In this article, Susan Grivno reviews Brooke Harrington's Capital without Borders: Wealth Managers and the One Percent. Here's her view of this fascinating look at the world of those who manage the money of the super wealthy.
Book Review: Capital without Borders: Wealth Managers and the One Percent (Harvard University Press, 2016)
by Susan Grivno
I first heard of Capital without Borders from Valerie Anastasio, who mentioned it during her excellent session on the wealth management industry at this year’s NEDRA conference. Valerie recommended Harrington’s work to those who wanted insight into the wealth managers of high net worth individuals (HNWIs), and it is indeed a fascinating and accessible read with little in the way of technical jargon or legalese.
Harrington is a Harvard-trained sociologist and professor in the Department of Business and Politics at Copenhagen Business School in Denmark. Capital without Borders is the culmination of eight years of research, including two years she spent training be a wealth manager. With a “TEP” in hand, she went on to interview 65 wealth management professionals—lawyers, accountants, and other advisers—in 22 locations across eighteen countries in order to gain a deeper understanding of this world that has historically been shrouded in secrecy.
I was familiar with CFPs, CFAs, CAs, and other designations in the alphabet soup of financial credentials, but had not heard of the program Harrington went through to become a Trust and Estate Practitioner (TEP). The Society for Trust and Estate Practitioners (STEP)* is a professional body established in London with membership of more than 20,000 across 95 countries. “The most experienced and senior practitioners in the field of trusts and estates,” TEPs are subject to a Code of Professional Conduct requiring them to behave professionally and ethically. U.S. focused prospect researchers may not be aware of TEPs as only 3% of STEP’s membership reside in the United States. The majority, 37%, are from the UK and Ireland. Canadians make up the next largest pocket of TEP professionals at 12%.
By enrolling in this intensive program, which consisted of courses in both Liechtenstein and Switzerland, Harrington was able to create a network of contacts not accessible to her as a researcher. That said, she did not go undercover. Much like the ethical prospect researcher who is transparent about their identity and the identities of the organizations they represent, Harrington was always frank about her role as a researcher and her purpose in pursuing the TEP certification and subsequent interviews. The result of this “immersion ethnography” is a study that proceeds along two paths: Who are wealth managers and what do they do? And what are the economic and social implications of their work?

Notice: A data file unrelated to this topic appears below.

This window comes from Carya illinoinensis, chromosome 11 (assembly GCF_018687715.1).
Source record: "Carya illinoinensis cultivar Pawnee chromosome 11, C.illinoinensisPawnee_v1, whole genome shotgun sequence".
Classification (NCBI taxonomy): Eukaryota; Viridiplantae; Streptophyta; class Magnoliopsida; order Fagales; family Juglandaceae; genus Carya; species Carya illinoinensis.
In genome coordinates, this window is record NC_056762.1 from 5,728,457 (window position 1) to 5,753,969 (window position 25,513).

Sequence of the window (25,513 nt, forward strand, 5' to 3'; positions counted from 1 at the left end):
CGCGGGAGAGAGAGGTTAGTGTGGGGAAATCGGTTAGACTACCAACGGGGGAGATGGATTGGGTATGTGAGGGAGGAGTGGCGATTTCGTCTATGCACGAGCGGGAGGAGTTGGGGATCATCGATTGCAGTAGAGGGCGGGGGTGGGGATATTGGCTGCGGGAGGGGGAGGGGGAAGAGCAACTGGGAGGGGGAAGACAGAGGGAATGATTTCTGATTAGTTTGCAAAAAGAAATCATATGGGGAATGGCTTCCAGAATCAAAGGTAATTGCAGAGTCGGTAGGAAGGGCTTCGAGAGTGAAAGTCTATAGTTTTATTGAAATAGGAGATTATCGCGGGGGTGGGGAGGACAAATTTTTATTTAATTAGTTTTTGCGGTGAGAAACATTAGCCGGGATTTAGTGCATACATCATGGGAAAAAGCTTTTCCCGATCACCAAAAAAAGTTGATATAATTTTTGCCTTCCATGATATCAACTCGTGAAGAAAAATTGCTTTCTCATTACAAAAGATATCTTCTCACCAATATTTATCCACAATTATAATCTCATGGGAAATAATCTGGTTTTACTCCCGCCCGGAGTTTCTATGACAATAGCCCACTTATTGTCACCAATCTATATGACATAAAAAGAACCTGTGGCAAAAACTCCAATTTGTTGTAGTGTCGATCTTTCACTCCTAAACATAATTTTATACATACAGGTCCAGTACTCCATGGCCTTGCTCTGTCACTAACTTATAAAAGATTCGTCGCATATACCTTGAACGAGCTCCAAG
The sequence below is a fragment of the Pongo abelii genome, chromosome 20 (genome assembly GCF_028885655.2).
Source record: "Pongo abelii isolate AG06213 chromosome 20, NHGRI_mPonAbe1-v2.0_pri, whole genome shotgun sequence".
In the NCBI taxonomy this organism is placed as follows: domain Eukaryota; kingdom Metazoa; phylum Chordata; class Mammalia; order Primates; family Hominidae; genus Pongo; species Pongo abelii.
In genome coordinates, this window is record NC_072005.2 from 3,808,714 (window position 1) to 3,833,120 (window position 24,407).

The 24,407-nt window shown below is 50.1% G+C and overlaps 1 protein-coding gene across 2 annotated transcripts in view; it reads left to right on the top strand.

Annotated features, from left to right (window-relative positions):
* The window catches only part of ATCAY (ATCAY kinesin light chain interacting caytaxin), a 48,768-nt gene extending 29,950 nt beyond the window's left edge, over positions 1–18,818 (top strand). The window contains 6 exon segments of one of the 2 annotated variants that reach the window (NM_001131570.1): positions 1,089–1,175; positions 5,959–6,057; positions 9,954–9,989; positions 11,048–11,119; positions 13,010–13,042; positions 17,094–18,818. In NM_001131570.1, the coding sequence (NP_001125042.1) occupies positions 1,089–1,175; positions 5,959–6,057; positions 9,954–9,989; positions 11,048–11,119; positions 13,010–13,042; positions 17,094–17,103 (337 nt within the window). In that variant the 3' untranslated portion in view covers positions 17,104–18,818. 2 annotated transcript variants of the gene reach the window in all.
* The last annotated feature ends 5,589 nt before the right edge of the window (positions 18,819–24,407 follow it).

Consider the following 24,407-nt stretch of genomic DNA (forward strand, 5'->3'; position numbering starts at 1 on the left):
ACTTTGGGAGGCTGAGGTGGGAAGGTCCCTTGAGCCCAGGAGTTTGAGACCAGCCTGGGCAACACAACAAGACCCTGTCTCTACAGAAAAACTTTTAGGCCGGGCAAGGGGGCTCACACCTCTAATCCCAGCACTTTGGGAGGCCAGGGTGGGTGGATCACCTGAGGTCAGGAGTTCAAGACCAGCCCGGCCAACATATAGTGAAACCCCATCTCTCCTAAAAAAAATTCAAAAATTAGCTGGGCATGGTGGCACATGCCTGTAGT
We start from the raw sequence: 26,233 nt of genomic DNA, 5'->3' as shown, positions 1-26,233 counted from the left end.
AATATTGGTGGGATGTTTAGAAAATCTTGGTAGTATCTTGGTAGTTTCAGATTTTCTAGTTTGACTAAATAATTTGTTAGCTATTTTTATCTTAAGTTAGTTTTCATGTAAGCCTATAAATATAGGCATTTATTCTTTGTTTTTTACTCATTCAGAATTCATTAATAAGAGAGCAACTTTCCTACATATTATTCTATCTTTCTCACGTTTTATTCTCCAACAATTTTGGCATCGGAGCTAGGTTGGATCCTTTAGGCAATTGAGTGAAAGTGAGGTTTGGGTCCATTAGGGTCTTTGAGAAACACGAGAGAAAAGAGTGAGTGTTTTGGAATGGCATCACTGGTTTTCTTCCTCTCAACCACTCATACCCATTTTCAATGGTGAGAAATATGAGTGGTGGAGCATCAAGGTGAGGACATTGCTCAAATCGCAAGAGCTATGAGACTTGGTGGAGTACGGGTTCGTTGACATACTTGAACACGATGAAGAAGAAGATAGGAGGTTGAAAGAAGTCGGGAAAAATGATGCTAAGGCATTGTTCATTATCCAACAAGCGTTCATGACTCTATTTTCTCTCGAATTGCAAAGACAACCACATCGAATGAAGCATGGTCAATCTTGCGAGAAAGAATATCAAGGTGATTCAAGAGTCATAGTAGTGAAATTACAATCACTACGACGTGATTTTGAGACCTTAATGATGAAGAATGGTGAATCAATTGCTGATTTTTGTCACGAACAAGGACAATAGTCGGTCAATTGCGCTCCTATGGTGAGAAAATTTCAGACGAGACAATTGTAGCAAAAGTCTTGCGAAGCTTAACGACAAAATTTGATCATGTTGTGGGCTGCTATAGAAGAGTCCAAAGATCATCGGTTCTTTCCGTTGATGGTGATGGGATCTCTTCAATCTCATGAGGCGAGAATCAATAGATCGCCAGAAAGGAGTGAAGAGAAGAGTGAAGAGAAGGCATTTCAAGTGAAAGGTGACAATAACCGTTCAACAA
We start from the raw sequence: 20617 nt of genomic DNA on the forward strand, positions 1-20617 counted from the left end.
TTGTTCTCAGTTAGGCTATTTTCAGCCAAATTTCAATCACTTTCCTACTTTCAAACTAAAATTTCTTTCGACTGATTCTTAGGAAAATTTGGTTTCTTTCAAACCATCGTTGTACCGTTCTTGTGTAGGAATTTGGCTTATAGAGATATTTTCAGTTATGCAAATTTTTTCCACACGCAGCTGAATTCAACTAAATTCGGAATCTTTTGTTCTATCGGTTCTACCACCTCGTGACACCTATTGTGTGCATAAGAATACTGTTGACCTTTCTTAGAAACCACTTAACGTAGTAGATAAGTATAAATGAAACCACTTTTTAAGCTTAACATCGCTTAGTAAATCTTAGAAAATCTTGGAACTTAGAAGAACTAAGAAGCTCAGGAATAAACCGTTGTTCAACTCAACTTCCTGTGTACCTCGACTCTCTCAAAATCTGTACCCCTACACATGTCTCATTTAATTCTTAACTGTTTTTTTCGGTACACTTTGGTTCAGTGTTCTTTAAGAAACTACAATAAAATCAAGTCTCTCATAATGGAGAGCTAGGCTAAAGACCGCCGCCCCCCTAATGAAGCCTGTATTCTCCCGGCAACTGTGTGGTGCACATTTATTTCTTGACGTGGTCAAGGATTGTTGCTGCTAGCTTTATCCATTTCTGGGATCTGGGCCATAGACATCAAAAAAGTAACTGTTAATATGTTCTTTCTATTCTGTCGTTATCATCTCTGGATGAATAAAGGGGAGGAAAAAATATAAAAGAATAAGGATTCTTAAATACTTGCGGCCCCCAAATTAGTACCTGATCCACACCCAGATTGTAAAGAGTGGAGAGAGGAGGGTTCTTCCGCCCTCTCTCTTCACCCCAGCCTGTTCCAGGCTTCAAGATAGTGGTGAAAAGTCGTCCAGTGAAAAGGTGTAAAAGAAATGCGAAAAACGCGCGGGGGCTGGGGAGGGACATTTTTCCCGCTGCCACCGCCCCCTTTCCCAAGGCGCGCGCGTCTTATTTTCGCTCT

Harrington traces the origins of wealth management back to the medieval practice of trusteeship. Trusts provided landowners away on military service a means to protect themselves by transferring the title of their assets into a trust. The first trustees were family and friends who became protectors of family wealth from the state’s inheritance taxes. Initially, the rules around this role were so strict that trustees were prohibited from being paid—what Harrington calls a formidable and intentional barrier to professionalism. The recognition of trustees as professionals started much later, in the 19th century.
According to Harrington the training process for wealth managers is part information and part socialization. Those born into some level of wealth and its trappings (the “manor born”) have the easiest time breaking into the profession. They must look and speak the part. Have gone to the right schools. And they must be comfortable with the social activities of the wealthy: golfing, riding, sailing, shooting, etc. Accounting and law backgrounds are typical for those entering the field, though college degrees are not required. A closeness to HNWIs has allowed some with unconventional backgrounds to enter the profession. One of Harrington’s interviewees started as a bank clerk; another was a boat builder who became comfortable with rich individuals after joining the yacht crew of an America’s Cup team.
Harrington spends a great portion of the book outlining how wealth management works and continually stresses that its chief aim is to protect wealth. The general approach is to apply legal tactics selectively to individual components of wealth, placing each into a jurisdiction that will have the most lucrative outcome. These components are then dispersed as widely as possible in a structure made as complex as possible to mask ownership. Trusts may be spread across countries to reduce holdings in one country in order to avoid obligations due to creditors in other countries. Charitable foundations are used to avoid inheritance tax by paying heirs a salary for serving as board members. Wealth can be put into an Offshore Financial Center (OFC) trust to reduce taxes and provide other protections.